I was never good at science. So I can’t tell you if there is a scientific basis to support a proposed new standard for selenium levels in water near mining sites.
But I have learned as a reporter that if someone seems to be hiding some information or have a private interest in a decision, it’s wise to ask why.
I’m talking about the Kentucky Cabinet for Energy and Environment’s and coal industry supporters’ testimony before the General Assembly’s Administrative Regulations Review Subcommittee in support of a new selenium regulation.
(Selenium is a chemical in mineral ores and also found in trace amounts in animal cells but toxic at higher levels.)
Maybe a coal company executive being chairman of the Kentucky Chamber of Commerce board of directors has nothing to do with the chamber’s support of the new selenium standard. But, are we surprised environmentalists wonder?
My experience with the legislative staff person assigned to the subcommittee tells me he is a pro and absolutely honorable. But is anyone surprised those with genuine fears about the new standard might wonder if the process was “gamed” when they learn he is the father-in-law of the cabinet bureaucrat pushing the new regulation?
A friend of mine is an elected official currently facing allegations of misconduct. Is there any possibility anything I wrote about his case would have any credibility with those who know of our friendship?
But those sorts of consideration apparently never occurred to the Energy and Environment Cabinet or the Chamber.
When the regulation first attracted criticism at the subcommittee’s February meeting, the cabinet agreed to additional meetings with “key stakeholders.”
But when I showed up at one of the meetings, I was told the meeting wasn’t public, and I had no right to be there (I was not asked to leave). Aren’t the public and our papers’ readers, many of whom live directly downstream from the mining sites, “key stakeholders?”
Later the cabinet issued a notice referencing the “public meetings” it conducted, including the meeting I attended. Well, which is it?
When time for the vote came, some lawmakers wanted to reject the amended regulation in favor of retaining the current, lower-level standard – only to learn if they did, the process would guarantee no selenium standard at all. What choice did they have, and is it any wonder if they suspected they’d been “backed into a corner?”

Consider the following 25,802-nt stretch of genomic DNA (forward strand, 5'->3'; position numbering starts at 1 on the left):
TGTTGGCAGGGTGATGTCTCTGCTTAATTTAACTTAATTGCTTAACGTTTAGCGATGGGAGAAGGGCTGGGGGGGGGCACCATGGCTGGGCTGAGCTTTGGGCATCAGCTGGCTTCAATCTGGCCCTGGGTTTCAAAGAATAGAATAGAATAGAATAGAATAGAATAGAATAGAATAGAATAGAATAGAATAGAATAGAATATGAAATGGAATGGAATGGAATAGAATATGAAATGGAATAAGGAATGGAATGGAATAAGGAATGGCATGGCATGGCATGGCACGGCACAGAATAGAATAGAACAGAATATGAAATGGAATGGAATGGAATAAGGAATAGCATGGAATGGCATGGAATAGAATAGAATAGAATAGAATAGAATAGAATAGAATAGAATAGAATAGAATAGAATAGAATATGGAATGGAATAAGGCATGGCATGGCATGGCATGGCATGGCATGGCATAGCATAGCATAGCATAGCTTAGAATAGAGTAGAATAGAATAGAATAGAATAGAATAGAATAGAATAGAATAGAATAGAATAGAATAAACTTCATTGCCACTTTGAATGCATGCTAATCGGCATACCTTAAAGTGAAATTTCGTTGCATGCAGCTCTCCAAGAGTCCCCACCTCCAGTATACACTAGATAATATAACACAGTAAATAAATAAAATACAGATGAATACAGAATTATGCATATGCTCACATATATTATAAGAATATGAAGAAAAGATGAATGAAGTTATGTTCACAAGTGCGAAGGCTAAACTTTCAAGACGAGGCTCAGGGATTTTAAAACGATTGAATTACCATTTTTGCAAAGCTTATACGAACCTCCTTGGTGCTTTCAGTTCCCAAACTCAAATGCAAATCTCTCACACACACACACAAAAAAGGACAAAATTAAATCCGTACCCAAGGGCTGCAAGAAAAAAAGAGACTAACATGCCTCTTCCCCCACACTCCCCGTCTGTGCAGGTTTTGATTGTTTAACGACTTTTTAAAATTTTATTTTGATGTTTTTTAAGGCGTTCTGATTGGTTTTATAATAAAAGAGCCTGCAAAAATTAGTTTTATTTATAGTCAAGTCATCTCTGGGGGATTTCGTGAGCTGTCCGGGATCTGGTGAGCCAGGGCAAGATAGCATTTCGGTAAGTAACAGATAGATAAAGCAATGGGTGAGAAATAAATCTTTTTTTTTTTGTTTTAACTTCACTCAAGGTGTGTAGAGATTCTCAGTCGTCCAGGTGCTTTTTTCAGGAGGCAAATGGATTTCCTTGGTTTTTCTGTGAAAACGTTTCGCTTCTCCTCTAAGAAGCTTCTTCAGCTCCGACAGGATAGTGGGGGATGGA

“As we went through that process, something just didn’t feel right,” said subcommittee member Rep. Tommy Turner, R-Somerset.
I began this column pointing out I’m no scientist. The cabinet secretary has kindly reminded me of that when I’ve questioned some of the cabinet’s actions. But the cabinet either didn’t notice or didn’t care when a coal company submitted a report of its pollution discharges supposedly occurring in August and September of 2009 but signed and dated in July 2009.
Do I really need a science degree to question that report? The scientific credentials of the cabinet staff apparently weren’t sufficient to prevent the report from being approved.
During debate on the selenium regulation, lawmakers noted the complexity of the science and some who voted for the amended regulation said they relied on the expertise and good faith of cabinet officials in doing so. Would they have felt so comfortable doing that if they’d known about the misdated discharge monitoring report?
Rather than criticizing media coverage and the objections of the people who live near those polluted streams, the cabinet and industry apologists should work on improving their own credibility.
After all, somebody might be paying attention.
Ronnie Ellis writes for CNHI News Service and is based in Frankfort. Reach him at email@example.com. Follow CNHI News Service stories on Twitter at www.twitter.com/cnhifrankfort.